That router has been around for quite a few years. There certainly may be others. They produced a number of models of the same footprint and form factor over the years.

I just happen to own a couple of these myself (and yes managed to brick and recover one). References and descriptions can be found on the dd-wrt web site forums where they've documented it.

Re:Seems like Cisco might have some prior art. (3, Insightful)

jo_ham (604554) | about 10 months ago | (#44134835)

That's not what they are doing here. Those sort of "one port, many protocols" thing has been around for a while. What this is, is a design for a port that can accept a standard USB cable or a standard SD card (not both at the same time) into one port, depending which one you needed to use at the time.

The apple bashing "lolz need a special connector" snark in the summary is nonsense, as usual, but apple bashers typically have their reading comprehension obscured by the fog of hatred. It's funny, because they're often pretty decent with technology and basic reading ability otherwise.

USB U is for Univeral (0)

jellomizer (103300) | about 10 months ago | (#44134661)

What is wrong with just making devices with USB ports. Normal USB, and Micro USB.
Why do we need a bunch of freakin ports. Just make the fastest bi-directional port you can, and use it... For everything.

We shouldn't need VGA,HDMI, DVI, USB, Firewire, SD, SATA..... Just give us one port to connect a damn wire from one system to the next!

Re:USB U is for Univeral (2)

jo_ham (604554) | about 10 months ago | (#44134867)

That's what this is. A USB port (that accepts normal USB cables) with the ability to also accept SD cards to save space on the device so you don't need two ports.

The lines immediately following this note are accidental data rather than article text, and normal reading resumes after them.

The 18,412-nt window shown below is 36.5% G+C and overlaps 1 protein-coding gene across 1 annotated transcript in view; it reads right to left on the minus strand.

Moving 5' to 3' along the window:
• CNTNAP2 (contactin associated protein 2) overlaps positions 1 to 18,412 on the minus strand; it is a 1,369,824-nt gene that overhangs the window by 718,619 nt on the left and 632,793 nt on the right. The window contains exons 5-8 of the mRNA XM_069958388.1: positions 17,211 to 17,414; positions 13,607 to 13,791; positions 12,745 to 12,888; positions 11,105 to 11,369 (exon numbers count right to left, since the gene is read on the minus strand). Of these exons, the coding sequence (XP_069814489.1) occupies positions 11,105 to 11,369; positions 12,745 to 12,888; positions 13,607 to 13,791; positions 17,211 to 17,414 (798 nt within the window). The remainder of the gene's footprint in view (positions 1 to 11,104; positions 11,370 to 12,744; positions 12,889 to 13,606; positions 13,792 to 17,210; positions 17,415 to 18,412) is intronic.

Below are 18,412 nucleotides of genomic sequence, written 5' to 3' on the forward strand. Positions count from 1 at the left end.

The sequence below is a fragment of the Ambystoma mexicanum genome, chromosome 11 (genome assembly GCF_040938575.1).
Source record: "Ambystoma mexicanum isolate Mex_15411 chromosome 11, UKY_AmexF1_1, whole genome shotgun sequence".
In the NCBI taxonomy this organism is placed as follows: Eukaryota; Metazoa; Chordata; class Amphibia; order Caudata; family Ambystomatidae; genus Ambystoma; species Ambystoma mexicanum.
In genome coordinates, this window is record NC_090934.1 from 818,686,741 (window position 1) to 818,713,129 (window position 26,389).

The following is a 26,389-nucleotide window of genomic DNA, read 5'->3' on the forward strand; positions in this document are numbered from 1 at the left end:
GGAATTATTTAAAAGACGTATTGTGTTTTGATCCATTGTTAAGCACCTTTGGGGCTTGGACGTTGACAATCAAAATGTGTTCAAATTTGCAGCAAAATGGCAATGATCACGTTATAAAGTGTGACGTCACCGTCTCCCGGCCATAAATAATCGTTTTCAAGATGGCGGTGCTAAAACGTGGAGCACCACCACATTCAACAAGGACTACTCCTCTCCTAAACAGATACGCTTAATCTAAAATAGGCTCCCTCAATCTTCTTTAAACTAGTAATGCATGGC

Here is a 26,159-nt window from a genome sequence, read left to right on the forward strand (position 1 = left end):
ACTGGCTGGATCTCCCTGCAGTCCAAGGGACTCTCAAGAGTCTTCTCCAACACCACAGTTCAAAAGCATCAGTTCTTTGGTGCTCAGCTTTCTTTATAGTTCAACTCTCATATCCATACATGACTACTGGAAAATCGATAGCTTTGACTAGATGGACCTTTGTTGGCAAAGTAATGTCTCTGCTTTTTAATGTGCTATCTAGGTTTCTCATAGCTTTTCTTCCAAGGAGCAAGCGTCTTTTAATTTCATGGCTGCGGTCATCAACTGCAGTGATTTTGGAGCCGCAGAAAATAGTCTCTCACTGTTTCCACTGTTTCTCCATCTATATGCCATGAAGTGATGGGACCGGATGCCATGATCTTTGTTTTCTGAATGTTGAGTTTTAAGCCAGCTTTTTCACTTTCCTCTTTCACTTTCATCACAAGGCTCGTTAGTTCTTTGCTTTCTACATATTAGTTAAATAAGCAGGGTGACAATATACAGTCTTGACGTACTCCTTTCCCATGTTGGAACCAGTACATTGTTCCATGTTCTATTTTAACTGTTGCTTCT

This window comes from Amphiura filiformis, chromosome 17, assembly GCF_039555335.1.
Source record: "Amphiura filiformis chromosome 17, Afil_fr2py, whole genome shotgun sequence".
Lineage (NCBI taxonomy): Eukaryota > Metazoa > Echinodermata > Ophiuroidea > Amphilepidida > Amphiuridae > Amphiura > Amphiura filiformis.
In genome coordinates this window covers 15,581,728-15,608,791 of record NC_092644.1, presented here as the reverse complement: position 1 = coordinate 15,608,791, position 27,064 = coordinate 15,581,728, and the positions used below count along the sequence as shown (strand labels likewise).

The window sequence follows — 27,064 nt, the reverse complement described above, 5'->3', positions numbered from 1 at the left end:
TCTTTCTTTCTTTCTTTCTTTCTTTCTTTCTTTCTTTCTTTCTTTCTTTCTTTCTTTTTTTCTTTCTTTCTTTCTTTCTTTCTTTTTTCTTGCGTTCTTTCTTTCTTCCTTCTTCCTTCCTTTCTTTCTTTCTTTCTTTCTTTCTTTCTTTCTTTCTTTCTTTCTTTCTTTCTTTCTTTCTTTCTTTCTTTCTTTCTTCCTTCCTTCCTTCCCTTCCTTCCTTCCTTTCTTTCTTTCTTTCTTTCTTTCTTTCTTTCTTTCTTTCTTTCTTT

Re: USB U is for Univeral (0)

Anonymous Coward | about 10 months ago | (#44135021)

I think Thunderbolt is the interface you're looking for:

http://en.m.wikipedia.org/wiki/Thunderbolt_(interface)

Re:USB U is for Univeral (0)

Anonymous Coward | about 10 months ago | (#44135063)

Because each of those has different requirements that aren't all satisfied simply by "fast and bi-directional." USB connectors are fine, but I know if I was swapping out memory cards with USB connectors to my camera, I'd eventually break the card or worse, the connector to the camera. SD cards don't have that problem. And I sure as heck don't want to replace the Cat 5 in my house with USB (which I doubt could even work because of interference issues). Then there are the licensing issues... We could babble on and on about it.

tl;dr: because.

This will surely endear the public once more. (-1, Flamebait)

See Attached (1269764) | about 10 months ago | (#44134781)

Has Aapple forgotten they just changed this port, and again we all have to buy -another- set of device-lets to leverage the wonderfull ness of what is really a commodity device? Surely there are better places to show off their innovation skills.

Wireless devices should be wireless (1)

Animats (122034) | about 10 months ago | (#44134811)

Wireless portable devices should be totally wireless. No holes, no connectors, and waterproof. Today's smartphones have radios for GSM, WiFi, Bluetooth, and GPS. Some have near-field communications and wireless charging. There's no need for wires.